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A contribution from the House of Lords to the ongoing debate as to whether the European Constitution or, at least, some of its aspects are being promoted without the courtesy of the document having been made law.

Lord Pearson of Rannoch, an indefatigable fighter, as most of our readers know, has been asking questions about Article 308 in the Consolidated Treaties, the document, which is, to remind everyone, the law of the land and superior to anything our Parliament might wish.

Article 308 states:

If action by the Community should prove necessary to attain, in the course of the operation of the common market, one of the objectives of the Community and this Treaty has not provided the necessary powers, the Council shall, acting unanimously on a proposal from the Commission and after consulting the European Parliament, take the appropriate measures.
It gives the Council and, necessarily the Commission as well as, to some extent, the European Parliament, the powers to go beyond the treaties to attain various objectives to do with the common market. Note that phrase, the common market.

Lord Pearson has asked a couple of questions about the way Article 308 has been used to promote European legislation. The first one was:
Further to the debate on 19 February (Official Report, col. 880), for which legal instruments Article 308 of the treaty establishing the European Community has been used as the legal base since 1997.
Naturally enough, HMG could not answer this, referring back to our old friend, the disproportionate cost, which must not be incurred in cases when questions are asked in Parliament.

The second question, however, did elicit a reply:
Further to the debate on 19 February (Official Report, col. 881), what are their criteria for accepting the use of Article 308 of the treaty establishing the European Community as the legal base for European Union legal instruments.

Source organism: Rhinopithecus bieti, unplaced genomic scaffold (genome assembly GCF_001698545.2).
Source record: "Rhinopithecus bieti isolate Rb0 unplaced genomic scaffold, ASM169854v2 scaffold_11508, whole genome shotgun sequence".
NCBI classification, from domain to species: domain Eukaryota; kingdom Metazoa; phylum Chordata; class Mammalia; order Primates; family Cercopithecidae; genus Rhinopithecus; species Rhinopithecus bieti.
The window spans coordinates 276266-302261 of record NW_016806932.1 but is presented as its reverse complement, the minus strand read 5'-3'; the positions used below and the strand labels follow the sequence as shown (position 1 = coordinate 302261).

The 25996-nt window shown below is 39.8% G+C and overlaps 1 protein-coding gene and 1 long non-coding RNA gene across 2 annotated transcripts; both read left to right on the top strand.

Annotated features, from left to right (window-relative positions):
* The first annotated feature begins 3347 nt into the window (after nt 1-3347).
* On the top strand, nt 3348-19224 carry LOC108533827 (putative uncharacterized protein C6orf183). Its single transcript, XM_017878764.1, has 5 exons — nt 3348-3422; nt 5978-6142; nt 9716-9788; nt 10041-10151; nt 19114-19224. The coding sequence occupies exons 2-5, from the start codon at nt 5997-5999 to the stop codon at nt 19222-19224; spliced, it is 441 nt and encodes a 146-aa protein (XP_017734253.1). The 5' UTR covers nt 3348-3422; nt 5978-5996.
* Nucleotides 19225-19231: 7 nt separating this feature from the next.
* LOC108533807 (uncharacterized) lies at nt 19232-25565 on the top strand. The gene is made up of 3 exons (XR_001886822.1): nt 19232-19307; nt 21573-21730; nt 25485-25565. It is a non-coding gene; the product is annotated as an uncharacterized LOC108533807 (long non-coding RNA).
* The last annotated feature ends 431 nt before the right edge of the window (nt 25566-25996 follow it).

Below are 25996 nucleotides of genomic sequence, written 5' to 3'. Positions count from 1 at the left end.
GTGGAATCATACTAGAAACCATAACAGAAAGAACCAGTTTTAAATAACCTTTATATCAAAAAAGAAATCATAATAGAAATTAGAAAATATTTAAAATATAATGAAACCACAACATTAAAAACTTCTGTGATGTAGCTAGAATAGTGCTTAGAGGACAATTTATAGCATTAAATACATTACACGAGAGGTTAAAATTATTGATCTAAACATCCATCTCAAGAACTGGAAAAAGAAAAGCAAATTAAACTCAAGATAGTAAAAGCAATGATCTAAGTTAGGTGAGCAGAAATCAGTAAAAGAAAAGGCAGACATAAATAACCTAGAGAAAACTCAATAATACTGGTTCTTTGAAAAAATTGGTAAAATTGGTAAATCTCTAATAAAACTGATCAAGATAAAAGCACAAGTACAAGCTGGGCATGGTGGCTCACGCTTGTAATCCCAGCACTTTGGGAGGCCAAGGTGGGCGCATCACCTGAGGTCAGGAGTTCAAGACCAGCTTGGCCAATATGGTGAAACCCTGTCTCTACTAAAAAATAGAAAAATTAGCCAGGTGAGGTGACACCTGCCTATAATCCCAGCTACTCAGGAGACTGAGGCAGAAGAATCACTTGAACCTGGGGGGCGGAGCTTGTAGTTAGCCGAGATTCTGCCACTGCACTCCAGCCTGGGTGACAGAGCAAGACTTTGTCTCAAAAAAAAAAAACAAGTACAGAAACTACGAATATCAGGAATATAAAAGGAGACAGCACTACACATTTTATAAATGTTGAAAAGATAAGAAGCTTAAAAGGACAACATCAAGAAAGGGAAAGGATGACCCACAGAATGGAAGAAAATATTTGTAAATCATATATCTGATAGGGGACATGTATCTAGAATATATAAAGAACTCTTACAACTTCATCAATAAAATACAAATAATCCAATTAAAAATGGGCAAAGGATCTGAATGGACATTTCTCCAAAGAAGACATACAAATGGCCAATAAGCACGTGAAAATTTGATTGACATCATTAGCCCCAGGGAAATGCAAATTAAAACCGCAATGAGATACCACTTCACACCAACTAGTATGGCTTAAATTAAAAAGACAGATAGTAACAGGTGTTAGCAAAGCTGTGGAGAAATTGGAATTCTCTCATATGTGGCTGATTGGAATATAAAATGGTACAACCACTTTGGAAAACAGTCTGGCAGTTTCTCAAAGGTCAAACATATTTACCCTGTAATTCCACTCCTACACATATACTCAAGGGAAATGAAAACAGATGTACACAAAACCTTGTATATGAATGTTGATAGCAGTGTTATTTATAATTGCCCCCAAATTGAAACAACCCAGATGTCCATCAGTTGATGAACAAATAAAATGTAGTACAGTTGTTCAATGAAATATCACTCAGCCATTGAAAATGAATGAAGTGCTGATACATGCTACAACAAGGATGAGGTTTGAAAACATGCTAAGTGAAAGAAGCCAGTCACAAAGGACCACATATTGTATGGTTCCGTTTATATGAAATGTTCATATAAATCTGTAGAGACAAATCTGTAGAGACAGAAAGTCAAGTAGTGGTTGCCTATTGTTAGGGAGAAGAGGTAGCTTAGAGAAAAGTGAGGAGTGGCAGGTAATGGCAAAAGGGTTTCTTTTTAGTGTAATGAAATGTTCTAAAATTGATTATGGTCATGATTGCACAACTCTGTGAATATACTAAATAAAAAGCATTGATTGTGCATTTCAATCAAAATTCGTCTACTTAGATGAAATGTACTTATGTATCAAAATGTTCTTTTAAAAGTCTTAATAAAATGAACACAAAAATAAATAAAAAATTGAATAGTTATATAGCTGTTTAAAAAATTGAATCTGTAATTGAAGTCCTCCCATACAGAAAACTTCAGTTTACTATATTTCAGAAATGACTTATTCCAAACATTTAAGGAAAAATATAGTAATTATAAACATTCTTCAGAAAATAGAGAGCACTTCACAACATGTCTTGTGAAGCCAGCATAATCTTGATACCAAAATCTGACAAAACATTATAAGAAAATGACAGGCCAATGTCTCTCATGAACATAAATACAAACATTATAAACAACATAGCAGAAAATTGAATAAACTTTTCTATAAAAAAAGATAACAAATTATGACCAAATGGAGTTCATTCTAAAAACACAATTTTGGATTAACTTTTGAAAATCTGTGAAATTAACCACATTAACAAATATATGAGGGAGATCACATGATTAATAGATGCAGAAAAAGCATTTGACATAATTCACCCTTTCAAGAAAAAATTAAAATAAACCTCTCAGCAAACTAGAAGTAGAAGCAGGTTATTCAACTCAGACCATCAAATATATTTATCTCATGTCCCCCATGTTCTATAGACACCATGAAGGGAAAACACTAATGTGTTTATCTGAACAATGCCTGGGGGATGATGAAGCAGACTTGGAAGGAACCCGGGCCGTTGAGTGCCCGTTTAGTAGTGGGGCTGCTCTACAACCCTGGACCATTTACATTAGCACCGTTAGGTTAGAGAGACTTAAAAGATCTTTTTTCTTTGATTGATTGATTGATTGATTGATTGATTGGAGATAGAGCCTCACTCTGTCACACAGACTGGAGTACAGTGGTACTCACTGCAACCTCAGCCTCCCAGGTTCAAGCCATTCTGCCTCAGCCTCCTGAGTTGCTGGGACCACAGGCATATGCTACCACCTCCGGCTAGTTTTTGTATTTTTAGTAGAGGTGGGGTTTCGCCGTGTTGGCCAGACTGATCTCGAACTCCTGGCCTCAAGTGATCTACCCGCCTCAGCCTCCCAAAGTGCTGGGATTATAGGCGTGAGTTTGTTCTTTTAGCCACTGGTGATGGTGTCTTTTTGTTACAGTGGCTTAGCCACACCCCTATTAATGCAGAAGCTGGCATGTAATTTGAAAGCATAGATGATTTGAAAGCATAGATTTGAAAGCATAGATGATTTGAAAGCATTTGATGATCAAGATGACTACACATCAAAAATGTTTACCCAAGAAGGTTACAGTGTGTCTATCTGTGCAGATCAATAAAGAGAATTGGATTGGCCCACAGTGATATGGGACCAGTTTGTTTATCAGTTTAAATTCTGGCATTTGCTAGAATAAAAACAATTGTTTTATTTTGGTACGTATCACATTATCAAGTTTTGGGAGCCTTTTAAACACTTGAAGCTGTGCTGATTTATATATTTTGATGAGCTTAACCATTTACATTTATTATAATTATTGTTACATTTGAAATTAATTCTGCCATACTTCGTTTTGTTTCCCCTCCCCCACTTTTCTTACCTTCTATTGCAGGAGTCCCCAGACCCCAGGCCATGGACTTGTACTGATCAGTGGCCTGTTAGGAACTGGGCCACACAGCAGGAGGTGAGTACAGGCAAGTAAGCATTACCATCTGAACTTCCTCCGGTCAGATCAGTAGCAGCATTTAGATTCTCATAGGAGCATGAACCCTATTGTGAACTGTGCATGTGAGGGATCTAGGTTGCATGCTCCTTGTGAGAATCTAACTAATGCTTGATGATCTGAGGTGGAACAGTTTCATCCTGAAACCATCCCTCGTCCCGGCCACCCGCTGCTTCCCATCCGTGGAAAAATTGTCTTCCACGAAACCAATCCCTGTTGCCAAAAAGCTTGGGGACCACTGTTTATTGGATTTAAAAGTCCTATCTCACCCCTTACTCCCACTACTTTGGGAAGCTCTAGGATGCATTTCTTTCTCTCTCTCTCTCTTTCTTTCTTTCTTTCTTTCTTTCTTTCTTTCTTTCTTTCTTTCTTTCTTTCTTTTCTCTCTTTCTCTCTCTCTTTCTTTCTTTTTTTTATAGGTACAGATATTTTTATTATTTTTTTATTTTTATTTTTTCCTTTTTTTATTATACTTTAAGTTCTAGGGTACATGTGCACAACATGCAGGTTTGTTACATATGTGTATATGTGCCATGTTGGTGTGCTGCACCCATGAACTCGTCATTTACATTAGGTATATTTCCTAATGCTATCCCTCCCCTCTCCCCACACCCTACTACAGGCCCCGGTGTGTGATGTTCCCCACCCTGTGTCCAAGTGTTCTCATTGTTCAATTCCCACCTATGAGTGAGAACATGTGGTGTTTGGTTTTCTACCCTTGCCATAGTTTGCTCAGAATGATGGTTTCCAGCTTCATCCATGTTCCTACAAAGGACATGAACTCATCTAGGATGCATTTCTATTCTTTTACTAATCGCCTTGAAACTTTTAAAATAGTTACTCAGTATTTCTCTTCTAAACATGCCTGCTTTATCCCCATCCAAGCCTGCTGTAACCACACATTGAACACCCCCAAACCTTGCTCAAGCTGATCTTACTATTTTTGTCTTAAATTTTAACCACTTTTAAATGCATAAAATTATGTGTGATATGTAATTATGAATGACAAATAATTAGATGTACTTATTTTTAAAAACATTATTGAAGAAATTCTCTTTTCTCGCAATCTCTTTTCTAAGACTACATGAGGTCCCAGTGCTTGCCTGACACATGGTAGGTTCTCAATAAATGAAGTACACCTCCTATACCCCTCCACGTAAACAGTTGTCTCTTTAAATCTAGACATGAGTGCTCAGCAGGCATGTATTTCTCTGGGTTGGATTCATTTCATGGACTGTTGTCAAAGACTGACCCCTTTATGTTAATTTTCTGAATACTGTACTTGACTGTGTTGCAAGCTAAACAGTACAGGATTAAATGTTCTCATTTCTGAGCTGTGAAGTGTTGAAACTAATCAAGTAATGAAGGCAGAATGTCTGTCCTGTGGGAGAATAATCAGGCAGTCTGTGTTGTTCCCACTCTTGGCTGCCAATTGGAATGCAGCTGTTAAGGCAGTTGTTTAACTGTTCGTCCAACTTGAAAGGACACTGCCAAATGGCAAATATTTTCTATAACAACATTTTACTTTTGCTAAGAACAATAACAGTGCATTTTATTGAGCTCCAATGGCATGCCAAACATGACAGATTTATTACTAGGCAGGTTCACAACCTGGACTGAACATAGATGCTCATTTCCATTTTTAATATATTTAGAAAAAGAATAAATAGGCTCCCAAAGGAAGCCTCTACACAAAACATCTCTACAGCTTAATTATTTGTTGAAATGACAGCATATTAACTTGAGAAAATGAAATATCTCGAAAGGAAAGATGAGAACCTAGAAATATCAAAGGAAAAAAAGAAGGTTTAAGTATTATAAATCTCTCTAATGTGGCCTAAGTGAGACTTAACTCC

On behalf of Her Majesty’s Government, Lord Triesman replied:
In assessing the legal base of proposals brought forward by the Commission, the Government apply criteria laid down by the Court of Justice in case law dating back to the 1980s and consider each proposal as a whole, in particular its aim and content. Article 308 requires that a proposal be necessary for the attainment of a Community objective and that the Council must act unanimously. The Government have given an undertaking that, where the Commission puts forward a legislative proposal citing Article 308 as its legal base, the Commission's justification of its choice of legal base and the Government's assessment of that choice will be provided to the scrutiny committees.
We can dispense with all that gumf about scrutiny committees. They are overwhelmed by documentation and have no time to read all of it, never mind scrutinize. And, even if they do their job, they are not exactly a power in the land.

According to Lord Pearson himself, their wishes have been overridden 180 times in the last 3 years by Her Majesty’s Government with Her Majesty’s Opposition saying precious little about that.

There is another point worth mentioning. According to the Noble Lord Triesman or, to be more precise, according to the officials who write his replies, “Article 308 requires that a proposal be necessary for the attainment of a Community objective and that the Council must act unanimously”.

Ahem, what happened to the words “common market”? Is the Noble Minister telling porkies? Surely not.

Lord Pearson has also pointed out in a document he has sent out far and wide that
Article 308 has been used recently to pass control of "civil contingencies" to Brussels, to launch a €235 million propaganda campaign, to bring in the Charter of Fundamental Rights (a vast EU human rights law), and much else.
Well, there we are. Who needs a European Constitution when we have a Government and an Opposition?

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